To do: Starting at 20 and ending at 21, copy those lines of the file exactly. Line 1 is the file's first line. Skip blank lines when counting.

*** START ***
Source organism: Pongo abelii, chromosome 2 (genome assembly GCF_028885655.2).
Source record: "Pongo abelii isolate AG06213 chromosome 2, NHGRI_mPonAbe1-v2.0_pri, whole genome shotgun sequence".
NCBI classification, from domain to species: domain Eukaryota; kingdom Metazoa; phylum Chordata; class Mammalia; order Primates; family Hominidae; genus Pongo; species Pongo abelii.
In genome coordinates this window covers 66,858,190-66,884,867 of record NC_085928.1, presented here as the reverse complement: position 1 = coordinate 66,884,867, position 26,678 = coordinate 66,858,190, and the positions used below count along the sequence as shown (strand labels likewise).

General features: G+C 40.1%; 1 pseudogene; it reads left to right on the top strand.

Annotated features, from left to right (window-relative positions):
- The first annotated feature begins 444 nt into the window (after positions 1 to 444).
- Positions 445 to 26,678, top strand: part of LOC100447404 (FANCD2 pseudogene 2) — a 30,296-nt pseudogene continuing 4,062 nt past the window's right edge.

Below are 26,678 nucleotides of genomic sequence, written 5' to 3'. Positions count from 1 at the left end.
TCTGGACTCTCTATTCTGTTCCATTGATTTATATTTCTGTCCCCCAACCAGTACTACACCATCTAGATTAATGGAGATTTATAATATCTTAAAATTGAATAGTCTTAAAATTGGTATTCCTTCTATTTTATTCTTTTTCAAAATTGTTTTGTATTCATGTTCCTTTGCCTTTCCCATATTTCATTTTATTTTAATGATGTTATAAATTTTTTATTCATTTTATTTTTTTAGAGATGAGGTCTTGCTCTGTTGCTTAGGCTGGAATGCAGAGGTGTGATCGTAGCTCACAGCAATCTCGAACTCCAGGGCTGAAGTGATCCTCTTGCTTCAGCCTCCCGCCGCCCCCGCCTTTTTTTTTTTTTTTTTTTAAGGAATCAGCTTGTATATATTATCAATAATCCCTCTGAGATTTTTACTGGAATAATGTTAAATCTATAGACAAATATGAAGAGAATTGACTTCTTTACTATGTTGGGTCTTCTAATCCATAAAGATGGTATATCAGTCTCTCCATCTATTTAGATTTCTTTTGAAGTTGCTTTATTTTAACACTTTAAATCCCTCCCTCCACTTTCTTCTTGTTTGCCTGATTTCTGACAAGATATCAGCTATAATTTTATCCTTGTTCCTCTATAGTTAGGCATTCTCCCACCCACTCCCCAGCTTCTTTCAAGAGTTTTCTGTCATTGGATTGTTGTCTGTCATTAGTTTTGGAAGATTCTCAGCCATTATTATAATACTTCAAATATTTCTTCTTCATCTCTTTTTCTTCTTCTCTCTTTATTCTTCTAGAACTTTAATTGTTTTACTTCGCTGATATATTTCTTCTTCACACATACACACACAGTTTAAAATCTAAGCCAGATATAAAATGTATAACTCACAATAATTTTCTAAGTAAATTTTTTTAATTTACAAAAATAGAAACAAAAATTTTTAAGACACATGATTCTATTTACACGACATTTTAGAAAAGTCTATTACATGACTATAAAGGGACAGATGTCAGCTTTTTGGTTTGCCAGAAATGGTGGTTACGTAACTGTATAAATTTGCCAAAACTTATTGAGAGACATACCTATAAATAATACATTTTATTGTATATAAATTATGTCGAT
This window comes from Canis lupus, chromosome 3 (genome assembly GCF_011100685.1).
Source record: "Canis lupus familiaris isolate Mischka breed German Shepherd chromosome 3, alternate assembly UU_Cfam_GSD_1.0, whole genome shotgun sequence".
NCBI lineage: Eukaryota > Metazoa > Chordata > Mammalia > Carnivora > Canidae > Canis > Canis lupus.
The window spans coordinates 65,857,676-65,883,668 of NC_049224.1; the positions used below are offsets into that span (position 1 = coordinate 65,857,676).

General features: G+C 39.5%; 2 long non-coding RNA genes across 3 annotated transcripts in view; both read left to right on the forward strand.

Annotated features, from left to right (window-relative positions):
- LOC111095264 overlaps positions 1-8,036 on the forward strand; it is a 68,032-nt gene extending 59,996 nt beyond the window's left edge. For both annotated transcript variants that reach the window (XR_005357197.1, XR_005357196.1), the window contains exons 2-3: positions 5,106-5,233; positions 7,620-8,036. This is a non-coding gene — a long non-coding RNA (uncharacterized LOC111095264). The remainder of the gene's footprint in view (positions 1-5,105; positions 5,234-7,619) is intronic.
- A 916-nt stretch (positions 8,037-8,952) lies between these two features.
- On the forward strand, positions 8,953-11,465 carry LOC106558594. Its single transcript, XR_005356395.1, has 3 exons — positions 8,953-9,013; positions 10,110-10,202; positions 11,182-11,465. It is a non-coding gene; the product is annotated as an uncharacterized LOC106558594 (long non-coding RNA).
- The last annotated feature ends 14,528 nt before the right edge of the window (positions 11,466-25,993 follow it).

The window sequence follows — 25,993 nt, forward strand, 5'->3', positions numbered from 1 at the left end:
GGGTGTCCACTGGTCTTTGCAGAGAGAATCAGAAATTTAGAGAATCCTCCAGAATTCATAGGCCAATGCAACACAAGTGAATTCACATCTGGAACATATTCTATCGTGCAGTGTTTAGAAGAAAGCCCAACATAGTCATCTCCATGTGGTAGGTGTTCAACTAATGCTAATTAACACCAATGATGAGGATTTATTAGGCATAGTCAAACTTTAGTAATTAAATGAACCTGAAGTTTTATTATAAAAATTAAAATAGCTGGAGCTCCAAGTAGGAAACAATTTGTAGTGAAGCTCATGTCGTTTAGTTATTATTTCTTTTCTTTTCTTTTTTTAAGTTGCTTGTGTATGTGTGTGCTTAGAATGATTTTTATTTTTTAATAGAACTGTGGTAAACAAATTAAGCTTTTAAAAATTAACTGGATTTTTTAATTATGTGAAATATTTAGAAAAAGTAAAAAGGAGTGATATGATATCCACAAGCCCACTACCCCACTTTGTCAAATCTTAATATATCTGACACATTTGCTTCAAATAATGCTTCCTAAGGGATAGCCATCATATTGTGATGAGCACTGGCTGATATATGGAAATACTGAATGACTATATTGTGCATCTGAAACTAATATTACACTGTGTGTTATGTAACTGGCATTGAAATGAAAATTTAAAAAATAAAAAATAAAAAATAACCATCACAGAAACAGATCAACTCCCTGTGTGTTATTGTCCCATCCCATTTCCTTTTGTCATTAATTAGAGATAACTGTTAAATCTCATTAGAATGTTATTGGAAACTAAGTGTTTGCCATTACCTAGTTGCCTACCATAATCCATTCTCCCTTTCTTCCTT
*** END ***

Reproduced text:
- The last annotated feature ends 14,528 nt before the right edge of the window (positions 11,466-25,993 follow it).

The window sequence follows — 25,993 nt, forward strand, 5'->3', positions numbered from 1 at the left end: